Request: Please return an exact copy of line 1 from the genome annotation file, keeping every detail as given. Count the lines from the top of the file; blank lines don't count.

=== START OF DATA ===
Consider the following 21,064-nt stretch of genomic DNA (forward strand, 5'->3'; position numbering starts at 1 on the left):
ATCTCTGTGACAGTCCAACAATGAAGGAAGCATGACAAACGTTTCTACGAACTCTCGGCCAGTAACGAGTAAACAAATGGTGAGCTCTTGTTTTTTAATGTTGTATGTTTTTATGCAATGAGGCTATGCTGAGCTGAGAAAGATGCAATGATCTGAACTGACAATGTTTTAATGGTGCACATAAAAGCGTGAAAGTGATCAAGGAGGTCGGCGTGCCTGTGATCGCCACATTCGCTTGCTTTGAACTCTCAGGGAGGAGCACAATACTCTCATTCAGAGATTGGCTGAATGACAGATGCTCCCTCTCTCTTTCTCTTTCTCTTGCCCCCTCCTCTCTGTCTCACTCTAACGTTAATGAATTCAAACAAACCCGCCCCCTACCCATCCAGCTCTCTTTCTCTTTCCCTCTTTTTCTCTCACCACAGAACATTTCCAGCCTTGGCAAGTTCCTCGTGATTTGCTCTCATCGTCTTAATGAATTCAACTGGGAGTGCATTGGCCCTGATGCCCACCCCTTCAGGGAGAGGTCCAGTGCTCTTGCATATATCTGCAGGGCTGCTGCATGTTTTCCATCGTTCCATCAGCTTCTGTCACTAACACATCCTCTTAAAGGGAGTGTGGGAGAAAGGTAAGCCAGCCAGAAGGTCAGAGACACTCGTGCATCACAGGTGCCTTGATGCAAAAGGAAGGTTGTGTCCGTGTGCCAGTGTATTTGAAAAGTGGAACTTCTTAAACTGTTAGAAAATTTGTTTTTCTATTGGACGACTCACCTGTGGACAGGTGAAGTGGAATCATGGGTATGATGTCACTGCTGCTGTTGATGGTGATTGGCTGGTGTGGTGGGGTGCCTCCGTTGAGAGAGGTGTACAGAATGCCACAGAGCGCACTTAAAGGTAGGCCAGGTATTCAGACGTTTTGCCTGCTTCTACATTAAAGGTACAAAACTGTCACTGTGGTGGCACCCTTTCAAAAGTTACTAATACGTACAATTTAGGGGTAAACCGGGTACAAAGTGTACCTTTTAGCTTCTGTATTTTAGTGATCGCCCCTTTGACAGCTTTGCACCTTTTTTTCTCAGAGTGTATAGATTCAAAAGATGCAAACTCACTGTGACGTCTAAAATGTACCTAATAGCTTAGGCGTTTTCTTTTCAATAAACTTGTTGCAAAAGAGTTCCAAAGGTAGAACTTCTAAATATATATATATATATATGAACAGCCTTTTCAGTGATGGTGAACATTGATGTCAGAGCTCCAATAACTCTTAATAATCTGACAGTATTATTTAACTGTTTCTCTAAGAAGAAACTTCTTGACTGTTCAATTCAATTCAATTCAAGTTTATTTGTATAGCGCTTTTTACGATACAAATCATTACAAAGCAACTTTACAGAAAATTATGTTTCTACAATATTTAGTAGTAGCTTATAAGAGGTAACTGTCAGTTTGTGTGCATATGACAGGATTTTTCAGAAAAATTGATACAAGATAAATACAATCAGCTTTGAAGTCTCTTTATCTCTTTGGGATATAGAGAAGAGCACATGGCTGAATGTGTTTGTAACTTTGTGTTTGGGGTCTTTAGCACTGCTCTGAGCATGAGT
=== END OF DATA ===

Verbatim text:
Consider the following 21,064-nt stretch of genomic DNA (forward strand, 5'->3'; position numbering starts at 1 on the left):